A new mechanism for breast cancer cells to grow and spread has been discovered, which could potentially open the way for a new generation of treatments

Breast cancer is the most common cancer in the UK with more than 50,000 new cases diagnosed each year.

In a study conducted by Cancer Research UK and The Institute of Cancer Research,  a protein called lysyl oxidase, or LOX,  was found to play an important role in driving breast cancer growth and cancer spread (metastasis).

As a result of this, a drug coded CCT365623 has been created, which inhibits breast cancer cells from using  LOX to transport around the body and spread cancer. This protein as a transport mechanism has been known for some time, though the intricacies of its function as part of the cancer spreading were not previously known.

Successful trials with Mice

At present, the new drug has only been successfully used with mice, however, clinical trials are expected to start in the near future. All the mice that had the LOX gene genetically removed from their cancer cells survived more than 50 days giving confidence for success with human patients. Furthermore, there is a potential benefit for other types of cancer that use the same transport system, such as bowel or prostate.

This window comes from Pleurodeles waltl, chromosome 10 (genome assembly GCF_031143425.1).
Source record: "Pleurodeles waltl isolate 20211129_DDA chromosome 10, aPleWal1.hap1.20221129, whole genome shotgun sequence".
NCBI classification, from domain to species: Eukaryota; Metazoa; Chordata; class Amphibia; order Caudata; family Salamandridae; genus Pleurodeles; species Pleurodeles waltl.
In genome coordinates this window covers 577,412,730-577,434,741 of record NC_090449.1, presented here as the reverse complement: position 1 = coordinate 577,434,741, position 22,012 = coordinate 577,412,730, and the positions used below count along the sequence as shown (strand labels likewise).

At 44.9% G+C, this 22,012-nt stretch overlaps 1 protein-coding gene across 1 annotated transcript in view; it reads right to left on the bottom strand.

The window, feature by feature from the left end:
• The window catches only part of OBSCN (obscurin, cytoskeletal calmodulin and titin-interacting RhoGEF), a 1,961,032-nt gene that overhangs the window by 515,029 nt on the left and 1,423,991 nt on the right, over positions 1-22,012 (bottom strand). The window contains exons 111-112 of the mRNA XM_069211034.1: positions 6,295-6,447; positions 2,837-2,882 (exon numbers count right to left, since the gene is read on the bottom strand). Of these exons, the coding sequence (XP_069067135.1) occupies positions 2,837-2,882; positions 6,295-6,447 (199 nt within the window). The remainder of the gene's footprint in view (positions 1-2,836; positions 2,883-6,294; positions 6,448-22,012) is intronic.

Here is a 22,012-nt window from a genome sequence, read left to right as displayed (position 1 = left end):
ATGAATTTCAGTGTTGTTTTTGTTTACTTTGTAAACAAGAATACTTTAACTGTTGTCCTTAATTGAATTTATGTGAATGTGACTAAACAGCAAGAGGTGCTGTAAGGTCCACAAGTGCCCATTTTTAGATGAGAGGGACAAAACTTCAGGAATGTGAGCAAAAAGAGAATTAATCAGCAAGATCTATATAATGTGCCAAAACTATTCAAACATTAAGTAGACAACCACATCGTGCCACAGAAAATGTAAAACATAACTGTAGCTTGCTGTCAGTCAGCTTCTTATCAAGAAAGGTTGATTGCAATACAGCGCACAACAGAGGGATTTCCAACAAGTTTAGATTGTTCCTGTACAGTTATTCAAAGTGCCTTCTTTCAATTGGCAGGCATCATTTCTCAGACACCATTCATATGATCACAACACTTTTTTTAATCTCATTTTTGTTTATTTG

Positive words from industry experts

Professor Caroline Springer, from the Institute of Cancer Research, said: “We knew that LOX had a role in cancer’s spread around the body, but to discover how it also appears to drive the growth of breast cancer cells is a real game changer. It means that drugs that disrupt LOX’s ability to promote growth signals might be able to slow or block cancer progression in patients – as we saw in mice.”

Dr Justine Alford, Senior Science Information Officer at Cancer Research UK, said: “This research in mice is exciting because it not only reveals new details of how breast cancer grows and spreads, but it could lead to a completely new way to stop these processes in patients if proven in people. This could help improve outcomes for patients since cancer that has spread is harder to treat. LOX is also thought to play a role in a number of other cancers, so this research could also have applications beyond breast cancer.”


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